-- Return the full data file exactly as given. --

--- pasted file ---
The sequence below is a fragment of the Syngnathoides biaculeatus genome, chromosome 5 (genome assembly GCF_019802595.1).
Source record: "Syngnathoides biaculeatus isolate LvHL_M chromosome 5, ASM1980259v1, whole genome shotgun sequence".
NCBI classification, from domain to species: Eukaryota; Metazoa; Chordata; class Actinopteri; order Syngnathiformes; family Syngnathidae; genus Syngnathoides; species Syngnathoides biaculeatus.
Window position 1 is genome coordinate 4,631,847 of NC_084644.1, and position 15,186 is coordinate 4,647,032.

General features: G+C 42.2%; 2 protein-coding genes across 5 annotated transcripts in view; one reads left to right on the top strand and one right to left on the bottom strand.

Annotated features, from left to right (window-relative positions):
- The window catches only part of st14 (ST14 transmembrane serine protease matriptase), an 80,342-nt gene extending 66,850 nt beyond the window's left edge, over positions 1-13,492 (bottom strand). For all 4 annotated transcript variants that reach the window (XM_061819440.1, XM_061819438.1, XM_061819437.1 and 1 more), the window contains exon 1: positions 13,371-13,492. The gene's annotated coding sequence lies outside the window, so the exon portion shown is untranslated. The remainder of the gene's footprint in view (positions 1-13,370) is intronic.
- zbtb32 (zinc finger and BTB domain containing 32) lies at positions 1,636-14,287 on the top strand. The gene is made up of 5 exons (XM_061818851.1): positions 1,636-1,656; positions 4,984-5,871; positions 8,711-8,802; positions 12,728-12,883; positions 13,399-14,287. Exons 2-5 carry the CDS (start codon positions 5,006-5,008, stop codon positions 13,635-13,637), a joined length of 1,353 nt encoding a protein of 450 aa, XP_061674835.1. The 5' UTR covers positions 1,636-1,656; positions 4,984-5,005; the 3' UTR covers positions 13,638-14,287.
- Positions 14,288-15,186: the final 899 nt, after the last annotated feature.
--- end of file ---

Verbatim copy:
The sequence below is a fragment of the Syngnathoides biaculeatus genome, chromosome 5 (genome assembly GCF_019802595.1).
Source record: "Syngnathoides biaculeatus isolate LvHL_M chromosome 5, ASM1980259v1, whole genome shotgun sequence".
NCBI classification, from domain to species: Eukaryota; Metazoa; Chordata; class Actinopteri; order Syngnathiformes; family Syngnathidae; genus Syngnathoides; species Syngnathoides biaculeatus.
Window position 1 is genome coordinate 4,631,847 of NC_084644.1, and position 15,186 is coordinate 4,647,032.

General features: G+C 42.2%; 2 protein-coding genes across 5 annotated transcripts in view; one reads left to right on the top strand and one right to left on the bottom strand.

Annotated features, from left to right (window-relative positions):
- The window catches only part of st14 (ST14 transmembrane serine protease matriptase), an 80,342-nt gene extending 66,850 nt beyond the window's left edge, over positions 1-13,492 (bottom strand). For all 4 annotated transcript variants that reach the window (XM_061819440.1, XM_061819438.1, XM_061819437.1 and 1 more), the window contains exon 1: positions 13,371-13,492. The gene's annotated coding sequence lies outside the window, so the exon portion shown is untranslated. The remainder of the gene's footprint in view (positions 1-13,370) is intronic.
- zbtb32 (zinc finger and BTB domain containing 32) lies at positions 1,636-14,287 on the top strand. The gene is made up of 5 exons (XM_061818851.1): positions 1,636-1,656; positions 4,984-5,871; positions 8,711-8,802; positions 12,728-12,883; positions 13,399-14,287. Exons 2-5 carry the CDS (start codon positions 5,006-5,008, stop codon positions 13,635-13,637), a joined length of 1,353 nt encoding a protein of 450 aa, XP_061674835.1. The 5' UTR covers positions 1,636-1,656; positions 4,984-5,005; the 3' UTR covers positions 13,638-14,287.
- Positions 14,288-15,186: the final 899 nt, after the last annotated feature.